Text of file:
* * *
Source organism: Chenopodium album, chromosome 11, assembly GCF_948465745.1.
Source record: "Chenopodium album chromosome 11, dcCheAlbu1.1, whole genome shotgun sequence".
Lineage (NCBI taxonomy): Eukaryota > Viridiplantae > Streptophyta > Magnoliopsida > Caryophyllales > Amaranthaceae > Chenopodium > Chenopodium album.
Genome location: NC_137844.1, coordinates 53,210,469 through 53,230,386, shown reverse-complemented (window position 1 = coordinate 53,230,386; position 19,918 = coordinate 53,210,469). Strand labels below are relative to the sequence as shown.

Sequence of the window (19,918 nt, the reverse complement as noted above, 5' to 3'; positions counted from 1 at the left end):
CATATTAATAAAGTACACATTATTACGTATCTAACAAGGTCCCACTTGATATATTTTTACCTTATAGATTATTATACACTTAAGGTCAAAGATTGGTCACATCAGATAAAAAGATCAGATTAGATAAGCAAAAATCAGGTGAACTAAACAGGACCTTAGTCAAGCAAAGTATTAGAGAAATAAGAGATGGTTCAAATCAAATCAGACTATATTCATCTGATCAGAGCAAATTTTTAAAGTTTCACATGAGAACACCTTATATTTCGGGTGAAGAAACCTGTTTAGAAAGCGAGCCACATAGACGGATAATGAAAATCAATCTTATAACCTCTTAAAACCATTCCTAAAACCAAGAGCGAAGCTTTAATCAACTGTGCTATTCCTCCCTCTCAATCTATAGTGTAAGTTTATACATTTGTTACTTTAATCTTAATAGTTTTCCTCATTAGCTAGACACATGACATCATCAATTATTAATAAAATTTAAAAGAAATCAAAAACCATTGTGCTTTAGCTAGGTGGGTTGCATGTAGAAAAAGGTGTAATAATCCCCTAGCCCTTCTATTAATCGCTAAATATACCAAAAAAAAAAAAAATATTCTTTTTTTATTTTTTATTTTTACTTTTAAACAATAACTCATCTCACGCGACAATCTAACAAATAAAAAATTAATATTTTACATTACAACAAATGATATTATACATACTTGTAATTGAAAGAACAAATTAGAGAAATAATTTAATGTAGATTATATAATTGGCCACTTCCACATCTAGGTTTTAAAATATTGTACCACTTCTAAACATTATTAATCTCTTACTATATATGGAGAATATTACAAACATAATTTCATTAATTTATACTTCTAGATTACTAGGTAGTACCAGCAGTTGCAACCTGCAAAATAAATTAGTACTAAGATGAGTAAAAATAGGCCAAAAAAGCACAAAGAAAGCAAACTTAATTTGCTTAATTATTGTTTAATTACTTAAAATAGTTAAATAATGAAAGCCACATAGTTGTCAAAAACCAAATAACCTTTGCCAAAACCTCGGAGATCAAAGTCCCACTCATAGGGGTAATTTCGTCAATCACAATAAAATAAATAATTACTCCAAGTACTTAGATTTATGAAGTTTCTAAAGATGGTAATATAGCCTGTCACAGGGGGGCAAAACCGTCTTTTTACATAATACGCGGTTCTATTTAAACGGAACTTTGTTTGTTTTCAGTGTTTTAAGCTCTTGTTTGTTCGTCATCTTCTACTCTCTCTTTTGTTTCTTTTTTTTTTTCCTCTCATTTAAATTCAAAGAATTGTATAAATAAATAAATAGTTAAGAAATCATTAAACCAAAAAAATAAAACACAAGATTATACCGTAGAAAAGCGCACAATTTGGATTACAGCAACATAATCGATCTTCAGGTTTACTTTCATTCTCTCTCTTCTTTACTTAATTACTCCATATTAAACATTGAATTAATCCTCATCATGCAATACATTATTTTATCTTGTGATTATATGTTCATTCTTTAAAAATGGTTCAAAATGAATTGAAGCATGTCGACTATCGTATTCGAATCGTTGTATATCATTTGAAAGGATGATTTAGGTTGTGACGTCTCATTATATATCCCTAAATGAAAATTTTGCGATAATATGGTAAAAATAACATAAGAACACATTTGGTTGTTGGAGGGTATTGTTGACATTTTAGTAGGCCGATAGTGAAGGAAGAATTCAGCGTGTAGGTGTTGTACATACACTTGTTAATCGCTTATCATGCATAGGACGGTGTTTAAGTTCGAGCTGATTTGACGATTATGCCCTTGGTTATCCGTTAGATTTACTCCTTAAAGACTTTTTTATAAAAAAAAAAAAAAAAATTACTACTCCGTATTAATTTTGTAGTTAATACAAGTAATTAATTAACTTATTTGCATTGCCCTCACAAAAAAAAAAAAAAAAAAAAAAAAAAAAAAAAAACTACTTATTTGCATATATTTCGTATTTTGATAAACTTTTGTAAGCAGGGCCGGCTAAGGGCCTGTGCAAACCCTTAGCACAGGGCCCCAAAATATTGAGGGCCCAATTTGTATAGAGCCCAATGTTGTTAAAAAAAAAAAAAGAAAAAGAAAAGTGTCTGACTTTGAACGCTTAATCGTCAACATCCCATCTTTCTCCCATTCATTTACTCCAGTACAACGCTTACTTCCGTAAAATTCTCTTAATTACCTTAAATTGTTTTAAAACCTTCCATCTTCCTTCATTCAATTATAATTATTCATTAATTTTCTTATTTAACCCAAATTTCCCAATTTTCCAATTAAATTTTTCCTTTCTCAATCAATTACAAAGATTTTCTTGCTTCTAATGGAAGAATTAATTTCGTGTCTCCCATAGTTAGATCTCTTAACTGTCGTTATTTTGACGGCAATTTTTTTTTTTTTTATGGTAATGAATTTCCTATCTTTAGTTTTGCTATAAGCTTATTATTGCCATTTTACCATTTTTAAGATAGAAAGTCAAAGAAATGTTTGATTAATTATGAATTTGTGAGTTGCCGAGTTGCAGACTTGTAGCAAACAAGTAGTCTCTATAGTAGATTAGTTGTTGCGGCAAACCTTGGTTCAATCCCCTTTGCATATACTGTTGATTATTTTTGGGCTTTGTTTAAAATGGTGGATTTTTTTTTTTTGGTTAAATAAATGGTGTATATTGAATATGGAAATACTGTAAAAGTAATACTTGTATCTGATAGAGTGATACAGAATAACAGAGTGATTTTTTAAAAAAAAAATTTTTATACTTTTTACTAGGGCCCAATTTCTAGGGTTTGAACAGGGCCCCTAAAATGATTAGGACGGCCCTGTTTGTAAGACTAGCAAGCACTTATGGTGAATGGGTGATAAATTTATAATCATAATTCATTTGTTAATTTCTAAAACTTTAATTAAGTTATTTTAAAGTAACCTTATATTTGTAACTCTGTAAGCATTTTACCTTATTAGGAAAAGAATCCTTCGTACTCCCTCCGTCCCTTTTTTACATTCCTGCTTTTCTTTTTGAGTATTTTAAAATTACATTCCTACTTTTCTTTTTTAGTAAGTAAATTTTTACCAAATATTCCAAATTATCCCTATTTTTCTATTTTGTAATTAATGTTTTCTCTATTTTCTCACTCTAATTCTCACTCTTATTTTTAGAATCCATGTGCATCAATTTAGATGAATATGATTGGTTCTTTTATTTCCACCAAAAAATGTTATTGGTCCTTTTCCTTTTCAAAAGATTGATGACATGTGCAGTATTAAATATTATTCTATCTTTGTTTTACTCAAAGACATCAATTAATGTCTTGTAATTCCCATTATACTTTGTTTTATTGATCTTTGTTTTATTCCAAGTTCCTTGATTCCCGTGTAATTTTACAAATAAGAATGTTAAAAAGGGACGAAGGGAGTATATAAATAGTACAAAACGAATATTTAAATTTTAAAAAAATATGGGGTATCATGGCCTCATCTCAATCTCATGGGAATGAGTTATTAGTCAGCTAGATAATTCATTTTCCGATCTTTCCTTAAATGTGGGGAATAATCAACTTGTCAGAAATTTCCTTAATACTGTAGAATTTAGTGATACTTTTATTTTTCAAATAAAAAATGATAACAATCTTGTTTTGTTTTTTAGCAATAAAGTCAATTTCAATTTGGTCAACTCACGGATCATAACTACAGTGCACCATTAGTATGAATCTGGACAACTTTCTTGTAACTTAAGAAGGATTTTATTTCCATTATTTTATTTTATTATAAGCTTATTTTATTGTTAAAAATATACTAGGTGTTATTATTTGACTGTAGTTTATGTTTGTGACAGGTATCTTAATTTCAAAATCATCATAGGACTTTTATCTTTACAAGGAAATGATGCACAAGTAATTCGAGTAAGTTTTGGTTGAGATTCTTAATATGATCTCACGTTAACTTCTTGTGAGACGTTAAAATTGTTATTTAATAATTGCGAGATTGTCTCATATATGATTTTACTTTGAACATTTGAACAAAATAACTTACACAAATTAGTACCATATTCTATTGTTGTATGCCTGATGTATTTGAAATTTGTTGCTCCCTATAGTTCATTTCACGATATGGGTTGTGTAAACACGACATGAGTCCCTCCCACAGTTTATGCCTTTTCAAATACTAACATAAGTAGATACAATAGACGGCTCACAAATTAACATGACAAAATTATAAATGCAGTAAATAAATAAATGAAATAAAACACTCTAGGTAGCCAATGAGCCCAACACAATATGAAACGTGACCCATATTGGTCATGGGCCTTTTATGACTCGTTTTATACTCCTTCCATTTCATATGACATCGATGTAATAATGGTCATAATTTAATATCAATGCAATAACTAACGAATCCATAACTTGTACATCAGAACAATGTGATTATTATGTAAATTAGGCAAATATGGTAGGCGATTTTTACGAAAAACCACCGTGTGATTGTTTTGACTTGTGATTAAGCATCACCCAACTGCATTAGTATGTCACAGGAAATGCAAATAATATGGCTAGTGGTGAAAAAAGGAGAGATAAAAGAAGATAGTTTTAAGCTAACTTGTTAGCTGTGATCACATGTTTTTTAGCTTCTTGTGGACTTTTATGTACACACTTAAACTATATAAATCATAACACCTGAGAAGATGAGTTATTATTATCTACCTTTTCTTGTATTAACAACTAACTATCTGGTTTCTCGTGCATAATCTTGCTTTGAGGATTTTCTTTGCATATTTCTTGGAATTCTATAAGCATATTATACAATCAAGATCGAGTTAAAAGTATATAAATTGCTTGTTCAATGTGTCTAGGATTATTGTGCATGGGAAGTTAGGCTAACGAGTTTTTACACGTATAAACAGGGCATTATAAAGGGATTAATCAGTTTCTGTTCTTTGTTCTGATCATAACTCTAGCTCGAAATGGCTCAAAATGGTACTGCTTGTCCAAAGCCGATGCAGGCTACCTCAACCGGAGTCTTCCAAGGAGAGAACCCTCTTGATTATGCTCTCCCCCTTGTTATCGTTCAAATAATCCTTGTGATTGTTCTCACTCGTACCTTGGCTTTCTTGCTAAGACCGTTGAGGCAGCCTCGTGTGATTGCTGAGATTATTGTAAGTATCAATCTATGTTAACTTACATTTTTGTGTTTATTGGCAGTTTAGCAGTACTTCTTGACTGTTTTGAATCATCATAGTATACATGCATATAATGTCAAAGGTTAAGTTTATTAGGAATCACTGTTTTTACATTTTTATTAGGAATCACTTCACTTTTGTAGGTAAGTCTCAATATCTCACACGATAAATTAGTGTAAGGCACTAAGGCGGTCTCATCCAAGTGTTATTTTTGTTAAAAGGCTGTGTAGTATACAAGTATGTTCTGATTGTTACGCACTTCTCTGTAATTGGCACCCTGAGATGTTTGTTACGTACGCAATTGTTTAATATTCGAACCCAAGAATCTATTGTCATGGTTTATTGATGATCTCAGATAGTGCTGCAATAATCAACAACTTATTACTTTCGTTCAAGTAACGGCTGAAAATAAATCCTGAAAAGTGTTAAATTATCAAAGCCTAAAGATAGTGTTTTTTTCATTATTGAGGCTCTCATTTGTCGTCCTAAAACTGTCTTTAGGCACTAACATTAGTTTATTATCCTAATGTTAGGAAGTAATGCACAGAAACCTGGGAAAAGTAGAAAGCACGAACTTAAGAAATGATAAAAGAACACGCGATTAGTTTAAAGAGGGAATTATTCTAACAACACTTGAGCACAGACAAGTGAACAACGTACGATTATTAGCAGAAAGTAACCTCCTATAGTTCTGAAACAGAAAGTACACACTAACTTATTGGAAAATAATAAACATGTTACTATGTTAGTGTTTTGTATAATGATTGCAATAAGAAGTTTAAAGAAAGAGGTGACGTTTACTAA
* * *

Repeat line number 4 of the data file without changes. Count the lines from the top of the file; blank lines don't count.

Genome location: NC_137844.1, coordinates 53,210,469 through 53,230,386, shown reverse-complemented (window position 1 = coordinate 53,230,386; position 19,918 = coordinate 53,210,469). Strand labels below are relative to the sequence as shown.